Help patients understand Nutrition Facts labels to eat smarter

The pandemic has amplified the need to make chronic disease prevention a priority. This often begins with making healthy food choices. One way for patients to make key decisions that have a lasting impact on their health is by consulting the Nutrition Facts label on food and beverage packages.

However, patients often have difficulty understanding the information listed and what it means for making informed food choices. Physicians and other health professionals can learn to effectively educate patients on how to read and understand Nutrition Facts labels through four educational videos.

The AMA has developed the continuing medical education module, “Talking to Patients About Using the Nutrition Facts Label to Make Healthy Food Choices” in collaboration with the Food and Drug Administration.

“An easy way for patients to make healthier food choices is by referencing the Nutrition Facts label found on food and beverage packages,” said AMA President Susan R. Bailey, MD. “These new videos provide a variety of strategies that physicians can easily incorporate into their workflow to help guide patients on how to make food choices that will have a lasting, positive impact on their health.”

“We know that poor diet can lead to obesity, which is linked to a number of life-threatening conditions such as heart disease, stroke and diabetes, and that underlying conditions can place people at increased risk of severe illness from COVID-19,” said Dr. Bailey. “The AMA is committed to improving the health of the nation by leading the charge to prevent and reduce the burden of chronic disease, like cardiovascular disease and type 2 diabetes, to ensure patients live richer and fuller lives.”

Additionally, there is “the issue of disparity and the availability of food in many of our communities,” said Willarda V. Edwards, MD, MBA, a member of the AMA Board of Trustees, who narrates the videos. “When we’re talking to our patients that are living in food swamps and food deserts, it’s really important that we talk to them about nutrition because what may be available to them in their neighborhoods could give them more nutrition if they knew what to look for.”

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“We need to give them more green spaces, and more places to make vegetables and fruits more available,” said Dr. Edwards. However, “When you don’t have that, or if you have it in a spare amount, then it’s all the more reason to know that what you’re buying can be nutritious or that what you have available is not nutritious, so you know the difference.”

The videos boost physicians’ knowledge of the Nutrition Facts label and provide practical strategies for discussing the label with their patients, better equipping them to offer guidance that supports eating habits that can prevent type 2 diabetes, hypertension and more.

  1. “Nutrient Overview and Nutrients to Get More Of.”

    It can be hard to get the proper amount of certain nutrients. This video provides an overview of the nutrients listed on the Nutrition Facts label and discusses the nutrients that are important for patients to get more of. Additionally, many Americans do not get the recommended amount of certain nutrients in their diets: dietary fiber, calcium, vitamin D, potassium and iron. The video also reviews the health benefits of these nutrients and provides tips for patients to include foods with more of these nutrients in their diets.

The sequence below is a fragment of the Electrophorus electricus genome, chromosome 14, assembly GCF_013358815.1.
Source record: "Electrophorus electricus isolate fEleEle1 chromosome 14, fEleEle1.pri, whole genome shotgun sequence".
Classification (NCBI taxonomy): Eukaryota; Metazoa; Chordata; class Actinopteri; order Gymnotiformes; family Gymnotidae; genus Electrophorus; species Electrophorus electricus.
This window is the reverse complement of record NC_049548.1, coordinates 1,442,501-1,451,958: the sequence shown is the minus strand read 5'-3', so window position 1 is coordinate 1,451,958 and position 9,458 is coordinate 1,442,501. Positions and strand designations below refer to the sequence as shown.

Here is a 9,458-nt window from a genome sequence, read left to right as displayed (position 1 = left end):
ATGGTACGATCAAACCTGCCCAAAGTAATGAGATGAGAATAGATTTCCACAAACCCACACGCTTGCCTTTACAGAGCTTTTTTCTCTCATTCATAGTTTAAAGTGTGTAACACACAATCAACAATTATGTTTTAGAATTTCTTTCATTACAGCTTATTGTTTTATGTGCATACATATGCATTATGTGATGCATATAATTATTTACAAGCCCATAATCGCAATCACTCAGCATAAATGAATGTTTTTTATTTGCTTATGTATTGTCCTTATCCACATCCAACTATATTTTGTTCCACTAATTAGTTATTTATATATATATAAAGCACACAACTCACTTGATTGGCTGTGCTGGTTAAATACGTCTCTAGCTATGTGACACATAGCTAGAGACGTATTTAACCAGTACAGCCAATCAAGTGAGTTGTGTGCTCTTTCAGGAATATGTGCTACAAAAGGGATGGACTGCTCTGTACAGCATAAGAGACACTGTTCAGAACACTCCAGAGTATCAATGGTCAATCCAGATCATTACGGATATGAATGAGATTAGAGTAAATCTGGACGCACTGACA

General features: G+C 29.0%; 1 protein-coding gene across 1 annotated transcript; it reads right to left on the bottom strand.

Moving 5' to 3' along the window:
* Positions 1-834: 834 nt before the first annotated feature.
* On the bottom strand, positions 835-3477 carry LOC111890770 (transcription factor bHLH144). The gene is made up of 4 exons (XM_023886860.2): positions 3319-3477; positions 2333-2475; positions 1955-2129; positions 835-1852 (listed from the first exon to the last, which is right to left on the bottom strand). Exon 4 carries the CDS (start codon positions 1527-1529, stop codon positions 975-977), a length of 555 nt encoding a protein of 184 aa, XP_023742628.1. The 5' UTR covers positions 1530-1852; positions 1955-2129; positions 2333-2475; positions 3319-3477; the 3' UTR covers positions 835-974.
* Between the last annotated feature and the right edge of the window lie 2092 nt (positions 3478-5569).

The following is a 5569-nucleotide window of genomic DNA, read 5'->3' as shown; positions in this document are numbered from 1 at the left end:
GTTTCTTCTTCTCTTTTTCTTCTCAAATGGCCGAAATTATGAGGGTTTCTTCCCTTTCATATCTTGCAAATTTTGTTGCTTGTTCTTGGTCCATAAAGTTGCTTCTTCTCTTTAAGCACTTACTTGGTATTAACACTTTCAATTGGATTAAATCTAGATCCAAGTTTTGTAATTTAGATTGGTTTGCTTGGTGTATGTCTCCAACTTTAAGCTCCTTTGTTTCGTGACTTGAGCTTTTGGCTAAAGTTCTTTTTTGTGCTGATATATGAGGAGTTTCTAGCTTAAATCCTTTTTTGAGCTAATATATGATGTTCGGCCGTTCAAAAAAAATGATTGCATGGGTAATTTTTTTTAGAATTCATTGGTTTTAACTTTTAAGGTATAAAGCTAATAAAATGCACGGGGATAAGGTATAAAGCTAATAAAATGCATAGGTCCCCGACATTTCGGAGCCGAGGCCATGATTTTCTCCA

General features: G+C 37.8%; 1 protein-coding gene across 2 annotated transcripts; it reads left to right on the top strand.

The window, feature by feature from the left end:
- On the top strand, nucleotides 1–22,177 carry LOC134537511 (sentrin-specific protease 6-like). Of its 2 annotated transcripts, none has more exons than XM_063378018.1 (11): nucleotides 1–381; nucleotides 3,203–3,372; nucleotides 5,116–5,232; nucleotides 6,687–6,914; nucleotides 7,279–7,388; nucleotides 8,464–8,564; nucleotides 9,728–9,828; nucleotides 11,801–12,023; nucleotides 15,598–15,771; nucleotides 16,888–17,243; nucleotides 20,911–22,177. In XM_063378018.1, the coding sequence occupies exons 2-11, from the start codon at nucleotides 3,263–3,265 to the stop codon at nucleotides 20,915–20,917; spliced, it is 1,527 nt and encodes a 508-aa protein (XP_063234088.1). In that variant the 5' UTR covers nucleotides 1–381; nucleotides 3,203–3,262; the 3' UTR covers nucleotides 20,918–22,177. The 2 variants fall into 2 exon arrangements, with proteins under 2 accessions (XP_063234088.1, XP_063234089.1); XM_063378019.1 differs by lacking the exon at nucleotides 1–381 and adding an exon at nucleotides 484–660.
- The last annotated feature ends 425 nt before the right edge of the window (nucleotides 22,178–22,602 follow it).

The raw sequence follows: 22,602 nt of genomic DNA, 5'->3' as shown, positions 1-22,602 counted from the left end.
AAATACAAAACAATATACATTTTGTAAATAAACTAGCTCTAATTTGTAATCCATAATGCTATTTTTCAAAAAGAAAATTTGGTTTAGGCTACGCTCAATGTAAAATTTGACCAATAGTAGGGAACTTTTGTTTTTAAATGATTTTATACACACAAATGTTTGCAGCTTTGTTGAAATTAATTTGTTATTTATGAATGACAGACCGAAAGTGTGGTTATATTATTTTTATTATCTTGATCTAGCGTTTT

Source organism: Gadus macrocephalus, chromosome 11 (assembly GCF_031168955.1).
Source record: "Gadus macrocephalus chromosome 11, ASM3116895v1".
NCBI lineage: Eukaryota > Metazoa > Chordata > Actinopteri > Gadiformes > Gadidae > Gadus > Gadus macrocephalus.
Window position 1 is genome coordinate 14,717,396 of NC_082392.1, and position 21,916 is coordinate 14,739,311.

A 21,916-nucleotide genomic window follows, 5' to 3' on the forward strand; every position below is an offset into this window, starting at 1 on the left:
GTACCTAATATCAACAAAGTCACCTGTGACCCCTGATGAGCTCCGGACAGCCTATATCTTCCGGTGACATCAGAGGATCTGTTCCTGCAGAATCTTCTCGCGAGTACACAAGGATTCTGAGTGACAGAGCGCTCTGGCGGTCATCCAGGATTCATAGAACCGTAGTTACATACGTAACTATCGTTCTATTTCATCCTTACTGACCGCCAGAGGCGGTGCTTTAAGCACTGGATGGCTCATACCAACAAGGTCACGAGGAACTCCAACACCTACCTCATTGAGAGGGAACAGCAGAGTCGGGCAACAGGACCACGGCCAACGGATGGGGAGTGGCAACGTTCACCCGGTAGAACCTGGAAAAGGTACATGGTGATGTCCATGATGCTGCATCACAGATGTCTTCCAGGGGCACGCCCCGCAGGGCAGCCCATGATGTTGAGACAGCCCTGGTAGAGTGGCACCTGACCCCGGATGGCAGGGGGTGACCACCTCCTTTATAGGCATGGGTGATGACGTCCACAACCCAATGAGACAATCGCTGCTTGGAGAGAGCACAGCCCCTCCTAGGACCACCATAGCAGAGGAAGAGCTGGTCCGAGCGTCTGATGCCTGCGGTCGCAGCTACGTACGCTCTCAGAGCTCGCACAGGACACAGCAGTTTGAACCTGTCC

2. “Nutrients to Get Less Of.”

    Most Americans exceed the recommended limits for certain nutrients in their diets: saturated fat, sodium and added sugars. This video reviews how the Nutrition Facts label can help patients compare and choose foods and beverages lower in these nutrients, which can help reduce their risk of developing some health conditions.

  3. “Understanding the Nutrition Facts Label and How Do I Use It?”

    Some patients may want more guidance on how to approach nutrition labels while grocery shopping. This video provides a general overview of the four key sections of the Nutrition Facts label: servings, calories, percent Daily Value and nutrients. The video offers practical guidance for patients on how to use the Nutrition Facts label to compare packaged foods and beverages and make informed dietary choices. It is designed to help physicians and other health care professionals educate patients and can also be shared directly with patients.

“Understanding the Nutrition Facts label is very important in this time that we’re in right now—when we’re talking about people being at home more and then recognizing that they need to be prudent in what they purchase, what they eat and what is available to them,” said Dr. Edwards. “Then the fact that they need more access to nutritious foods, and that’s where we, as the AMA and as their physicians, would want to be an advocate for them.

“If they don’t have grocery stores in their area or they don’t have people that are providing good food for them and access to those foods, we can help,” she added.

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The CME course, “Talking to Patients About Using the Nutrition Facts Label to Make Healthy Food Choices,” is enduring material and designated by the AMA for a maximum of 1 AMA PRA Category 1 Credit. 

The Nutrition Facts label modules are part of the AMA Ed Hub™, an online learning platform with top-quality CME and education that supports the professional development needs of physicians and other health professionals. With trending topics relevant to you, it also offers an easy, streamlined way to find, take, track and report educational activities in one place—with automatic CME credit reporting for some state and specialty medical boards.

Learn more about AMA CME accreditation. 

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